In a normal world, April 1 is April Fools’ Day, but this year, there is nothing to joke about, no pranks, no practical jokes. Nada, zip, zilch. Even though we all need a good laugh (I can always watch again for the umpteenth time the movie Airplane!) we certainly don’t want to do it at anyone’s expense.
The author Annie Dillard says that “how we spend our days is, of course, how we spend our lives.” So, how are you spending your days these days?
Let’s look at a few examples. A Brooklyn lawyer is suing Gov. Andrew Cuomo and the State of New York for purportedly violating his constitutional right of free speech, right to travel, and free exercise of religion. Gee, I had no idea that attorneys were immune to Covid-19 and thus don’t have to take the steps that everyone else in the world needs to take in order to stay safe. If that is indeed the case, then no attorney needs to be staying at home and can bill as many hours as inhumanly possible since there seems to be no reason why not. Yes, I know that lawyers walk on water.
Then there’s the judge who quite properly benchslapped lawyers for bothering the court with trivial BS at a time when lives and livelihoods are in jeopardy. Not only do these lawyers need to know how to define “emergency,” and what qualifies as a true emergency and what is not, lawyers who don’t know how to play nice while people are sick and dying should be woodshedded. And if you don’t know what that term means, look it up right after looking up the word “emergency.” That would be a very interesting hearing to observe from a safe distance. Judges shouldn’t need a pandemic to tell lawyers that they need to pick up their marbles and go home for a while.
Did you hear the one about the Nebraska attorney disbarred for assaulting his elderly parent? So much for “honor thy father and mother.” I wonder how this attorney will now spend his days.
It’s always refreshing when one of us ATL columnists is candid enough to say he was wrong. Kudos to Mark Herrmann in his most recent post for admitting that he didn’t see the pandemic coming. More kudos to Mark for saying in print what many of us are thinking, but not voicing yet. It’s going to be a terrible year for law practice, and I think it will take into 2021 at the earliest for things to start to right themselves. We’re starting second quarter today.
Yes, things will start up again, exactly when is to be determined, but I don’t think the practice will ever be the same as it was, let alone the world as we knew it. As lawyers and clients realize that they don’t need to meet face to face, remote lawyering will become even more popular; it already is among younger cohorts. No more traveling to meetings with the attendant expenses; no more hanging around in a courtroom for hours waiting for your case to be called, no more meetings that are often a waste and just an excuse to bill time. We will take off some, if not all, of the shackles that has chained us to our desks.
Do we need all that space? Not really. Do we need the awe-inspiring lobby and conference rooms that are the size of Rhode Island (sorry, Rhode Island, I don’t mean to insult you)? A lot of the trappings that were important P.P.E. (pre-pandemic era) just don’t have the cachet anymore. Layoffs have already started (see ATL’s website for the latest), and partner compensation has already started to take a hit as well.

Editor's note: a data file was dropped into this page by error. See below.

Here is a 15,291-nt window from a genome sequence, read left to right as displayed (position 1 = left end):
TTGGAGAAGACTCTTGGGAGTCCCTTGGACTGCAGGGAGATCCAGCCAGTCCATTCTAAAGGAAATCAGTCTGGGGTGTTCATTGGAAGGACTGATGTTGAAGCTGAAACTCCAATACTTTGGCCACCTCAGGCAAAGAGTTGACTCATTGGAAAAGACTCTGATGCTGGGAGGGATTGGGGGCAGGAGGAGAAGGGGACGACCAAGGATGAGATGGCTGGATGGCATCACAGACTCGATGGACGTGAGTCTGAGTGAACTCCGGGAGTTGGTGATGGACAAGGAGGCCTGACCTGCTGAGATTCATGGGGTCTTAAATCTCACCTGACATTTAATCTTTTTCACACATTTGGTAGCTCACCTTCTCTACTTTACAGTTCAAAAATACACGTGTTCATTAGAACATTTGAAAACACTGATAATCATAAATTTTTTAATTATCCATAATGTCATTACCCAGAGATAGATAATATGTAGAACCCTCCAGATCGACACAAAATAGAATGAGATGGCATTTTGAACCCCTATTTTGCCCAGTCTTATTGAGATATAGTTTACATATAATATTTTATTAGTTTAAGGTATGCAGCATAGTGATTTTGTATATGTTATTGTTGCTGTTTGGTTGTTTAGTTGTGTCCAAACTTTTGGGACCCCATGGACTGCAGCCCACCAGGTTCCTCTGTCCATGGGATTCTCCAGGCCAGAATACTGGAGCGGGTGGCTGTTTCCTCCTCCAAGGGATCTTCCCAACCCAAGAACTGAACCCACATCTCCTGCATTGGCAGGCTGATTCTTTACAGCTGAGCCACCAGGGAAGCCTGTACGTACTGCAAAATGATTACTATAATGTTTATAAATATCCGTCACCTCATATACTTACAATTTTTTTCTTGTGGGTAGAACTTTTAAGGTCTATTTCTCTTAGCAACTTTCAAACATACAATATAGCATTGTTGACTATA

For newbies and associates who have been doing transactional work, if you are interested in seeing the back end of deals — the workouts, the forbearances, the business failures, and even the bankruptcies — then now is your chance to raise your hand and learn another area. See how deals come apart, rather than how deals are made. My clients who did special assets workouts (bankspeak for problem, troubled, or “in the toilet” loans) had wide latitude to be creative to get paid, however it could be arranged. So, for those of you who haven’t yet experienced a downturn, it will be a bumpy ride, but well worth it for the knowledge gained. You will learn more from what went wrong than what went right. Invaluable expertise for transactional lawyers.
In the overall scheme of things, what’s most important? Your health and the health of your loved ones. Losing anyone in this crisis is horrible; having to say good-bye by FaceTime or such other noncontact method is even worse. It’s unspeakable and the cruelest, but now the only way, to say good-bye.
Don’t assume that you will not be a victim of COVID-19; that’s assuming facts not in evidence. I go back to Annie Dillard’s words and ask you to look at how you are spending your days. A friend of mine on the appellate bench here in California said it best: “be safe and touch nothing but your loved ones,” if you are lucky enough to share a household with them. They may annoy the hell out of you in different times (and probably even annoy you now), but no matter.
Dillard also says that “There is no shortage of good days. It is good lives that are hard to come by.” Right now, there is a shortage of good days. Will good lives also hard to come by?
Jill Switzer has been an active member of the State Bar of California for over 40 years. She remembers practicing law in a kinder, gentler time. She’s had a diverse legal career, including stints as a deputy district attorney, a solo practice, and several senior in-house gigs. She now mediates full-time, which gives her the opportunity to see dinosaurs, millennials, and those in-between interact — it’s not always civil. You can reach her by email at email@example.com.
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